The state is setting aside more of its land for logging.
Governor Sean Parnell today (Sept. 7th) signed a bill adding 23,000 acres to the Southeast State Forest. The measure nearly doubles the size of the forest, which was created in 2010.
The forest is spread out, rather than in one concentrated area. The new acreage is in Southern Southeast and includes 23 parcels on Mitkof, Wrangell, Prince of Wales, Dall and some other islands, as well as the mainland. Click here to view a map of the forest additions.
Haines Representative Bill Thomas helped get the bill passed. He says a larger state forest should be of value to the region’s mills.
“There’s not very many around and they need all the help they can get. So I’m just hoping our efforts will be able to supply some volume of timber to them rather than having them litigated and shut down,” he says.
The land was already slated for eventual timber harvest. The state forest designation allows officials to manage it by enhancing tree growth with techniques such as thinning.
The Southeast State Forest, at about 50,000 acres, is the third and smallest such entity.
The quarter-million-acre Haines State Forest is in northern Southeast. The 1.8-million-acre Tanana Valley State Forest stretches from Manley to Tok in the Interior.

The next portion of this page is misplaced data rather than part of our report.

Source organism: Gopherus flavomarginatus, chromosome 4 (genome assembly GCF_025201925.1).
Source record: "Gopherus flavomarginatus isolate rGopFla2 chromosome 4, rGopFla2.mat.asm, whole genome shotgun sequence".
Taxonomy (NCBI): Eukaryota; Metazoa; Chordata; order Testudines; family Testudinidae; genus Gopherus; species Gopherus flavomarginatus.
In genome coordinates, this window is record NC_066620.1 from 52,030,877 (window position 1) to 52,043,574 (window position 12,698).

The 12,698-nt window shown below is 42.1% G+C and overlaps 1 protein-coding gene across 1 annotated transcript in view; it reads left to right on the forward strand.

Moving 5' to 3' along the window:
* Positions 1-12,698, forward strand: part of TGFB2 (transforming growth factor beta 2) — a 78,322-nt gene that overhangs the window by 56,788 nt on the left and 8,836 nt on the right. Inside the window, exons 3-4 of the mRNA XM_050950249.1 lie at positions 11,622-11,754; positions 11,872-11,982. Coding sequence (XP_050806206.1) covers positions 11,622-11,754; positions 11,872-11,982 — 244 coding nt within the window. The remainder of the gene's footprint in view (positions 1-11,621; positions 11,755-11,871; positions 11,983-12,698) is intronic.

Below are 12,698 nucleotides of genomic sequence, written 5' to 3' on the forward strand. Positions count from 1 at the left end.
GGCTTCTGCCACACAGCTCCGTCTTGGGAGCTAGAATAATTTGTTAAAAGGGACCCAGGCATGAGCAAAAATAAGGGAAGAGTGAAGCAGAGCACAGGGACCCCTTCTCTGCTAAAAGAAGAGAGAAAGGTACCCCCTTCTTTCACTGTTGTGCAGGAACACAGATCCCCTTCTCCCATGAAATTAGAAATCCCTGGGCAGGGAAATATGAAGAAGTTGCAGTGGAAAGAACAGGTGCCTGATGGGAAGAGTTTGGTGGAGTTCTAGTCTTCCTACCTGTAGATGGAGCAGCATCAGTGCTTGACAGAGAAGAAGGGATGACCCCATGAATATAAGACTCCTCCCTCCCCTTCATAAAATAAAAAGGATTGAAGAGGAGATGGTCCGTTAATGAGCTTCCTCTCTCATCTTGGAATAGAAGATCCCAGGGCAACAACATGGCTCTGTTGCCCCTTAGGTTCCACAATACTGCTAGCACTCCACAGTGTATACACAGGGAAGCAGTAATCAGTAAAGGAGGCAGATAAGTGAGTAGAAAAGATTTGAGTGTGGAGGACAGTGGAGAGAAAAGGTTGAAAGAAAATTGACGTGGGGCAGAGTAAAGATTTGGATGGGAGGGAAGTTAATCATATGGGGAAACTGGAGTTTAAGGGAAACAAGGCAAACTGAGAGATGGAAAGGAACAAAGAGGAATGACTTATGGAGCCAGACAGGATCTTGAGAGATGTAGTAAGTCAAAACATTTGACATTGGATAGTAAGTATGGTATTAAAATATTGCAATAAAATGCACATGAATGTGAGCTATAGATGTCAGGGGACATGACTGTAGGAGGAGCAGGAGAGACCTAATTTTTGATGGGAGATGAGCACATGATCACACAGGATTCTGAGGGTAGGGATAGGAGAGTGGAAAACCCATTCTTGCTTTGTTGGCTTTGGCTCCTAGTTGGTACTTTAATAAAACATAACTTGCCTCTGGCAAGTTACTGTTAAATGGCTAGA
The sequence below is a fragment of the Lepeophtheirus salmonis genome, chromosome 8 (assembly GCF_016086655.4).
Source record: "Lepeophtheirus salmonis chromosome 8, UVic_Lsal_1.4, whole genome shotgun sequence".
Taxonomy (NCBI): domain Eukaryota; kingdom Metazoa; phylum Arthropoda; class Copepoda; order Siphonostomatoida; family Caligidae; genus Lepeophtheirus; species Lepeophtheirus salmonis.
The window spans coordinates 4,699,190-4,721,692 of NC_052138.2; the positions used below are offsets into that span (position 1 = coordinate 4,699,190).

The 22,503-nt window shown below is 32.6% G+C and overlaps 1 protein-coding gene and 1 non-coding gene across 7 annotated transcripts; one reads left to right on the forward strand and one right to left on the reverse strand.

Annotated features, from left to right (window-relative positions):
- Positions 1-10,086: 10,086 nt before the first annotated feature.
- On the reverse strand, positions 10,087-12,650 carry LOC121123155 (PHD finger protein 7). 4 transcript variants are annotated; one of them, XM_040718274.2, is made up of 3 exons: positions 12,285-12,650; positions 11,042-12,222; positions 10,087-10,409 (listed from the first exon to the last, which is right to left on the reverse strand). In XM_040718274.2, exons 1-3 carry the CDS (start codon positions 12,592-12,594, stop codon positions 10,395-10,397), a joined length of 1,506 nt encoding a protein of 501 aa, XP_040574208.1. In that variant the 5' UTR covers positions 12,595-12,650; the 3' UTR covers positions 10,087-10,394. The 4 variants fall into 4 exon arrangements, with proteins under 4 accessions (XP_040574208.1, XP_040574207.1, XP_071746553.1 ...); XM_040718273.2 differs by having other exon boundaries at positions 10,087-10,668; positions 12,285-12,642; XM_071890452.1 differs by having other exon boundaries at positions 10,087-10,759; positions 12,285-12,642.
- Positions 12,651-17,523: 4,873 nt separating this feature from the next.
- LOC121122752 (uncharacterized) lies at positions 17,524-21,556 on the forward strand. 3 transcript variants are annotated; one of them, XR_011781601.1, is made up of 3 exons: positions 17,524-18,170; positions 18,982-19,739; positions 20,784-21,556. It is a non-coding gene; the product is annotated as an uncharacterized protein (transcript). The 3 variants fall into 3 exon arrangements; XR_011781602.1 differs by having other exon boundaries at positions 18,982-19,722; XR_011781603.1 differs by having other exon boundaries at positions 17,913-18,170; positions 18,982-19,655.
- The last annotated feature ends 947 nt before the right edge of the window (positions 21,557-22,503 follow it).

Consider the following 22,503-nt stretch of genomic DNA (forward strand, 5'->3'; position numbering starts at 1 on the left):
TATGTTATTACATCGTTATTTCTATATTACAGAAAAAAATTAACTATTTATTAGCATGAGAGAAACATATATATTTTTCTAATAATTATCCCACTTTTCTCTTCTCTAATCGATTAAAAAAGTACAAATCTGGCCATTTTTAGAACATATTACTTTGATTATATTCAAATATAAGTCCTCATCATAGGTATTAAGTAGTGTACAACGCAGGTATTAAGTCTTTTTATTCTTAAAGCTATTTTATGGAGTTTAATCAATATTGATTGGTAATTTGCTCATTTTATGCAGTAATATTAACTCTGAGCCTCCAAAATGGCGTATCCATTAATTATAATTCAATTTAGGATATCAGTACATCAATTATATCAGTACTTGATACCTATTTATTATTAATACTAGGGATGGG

Thomas says the areas remain open to uses other than logging.
“We have a state forest in Haines too and it’s multi-purpose. It’s open to hunting, fishing trapping, subsistence, personal use, the whole thing,” he says.
Parnell sponsored the measure, House Bill 105. It passed the House and Senate last spring without objection.
The governor this year also created a timber task force to work on plans to rejuvenate Southeast’s depressed wood-products industry. It includes state and other logging supporters who left the Tongass Futures Roundtable. That group included environmental organizations, which the task force does not.
- Juneau's first state-certified commercial cannabis farm is up and running with plans to start selling their products as soon as October.
- The Crystal Serenity is carrying 980 passengers on a 32-day journey from Anchorage to New York City. The cruise ship is the largest ever to navigate the Northwest Passage, a voyage of many other firsts for Crystal Cruises, according to captain Birger Vorland.
- So far, the Juneau School District has enrolled about 230 more students than it expected. If the higher enrollment remains true in October, the district could get enough additional state funding to cover a near $200,000 deficit.
- Juneau-based nonprofit, Southeast Alaska Land Trust, was denied its property tax exemption earlier this year. Now the Assembly will take another look.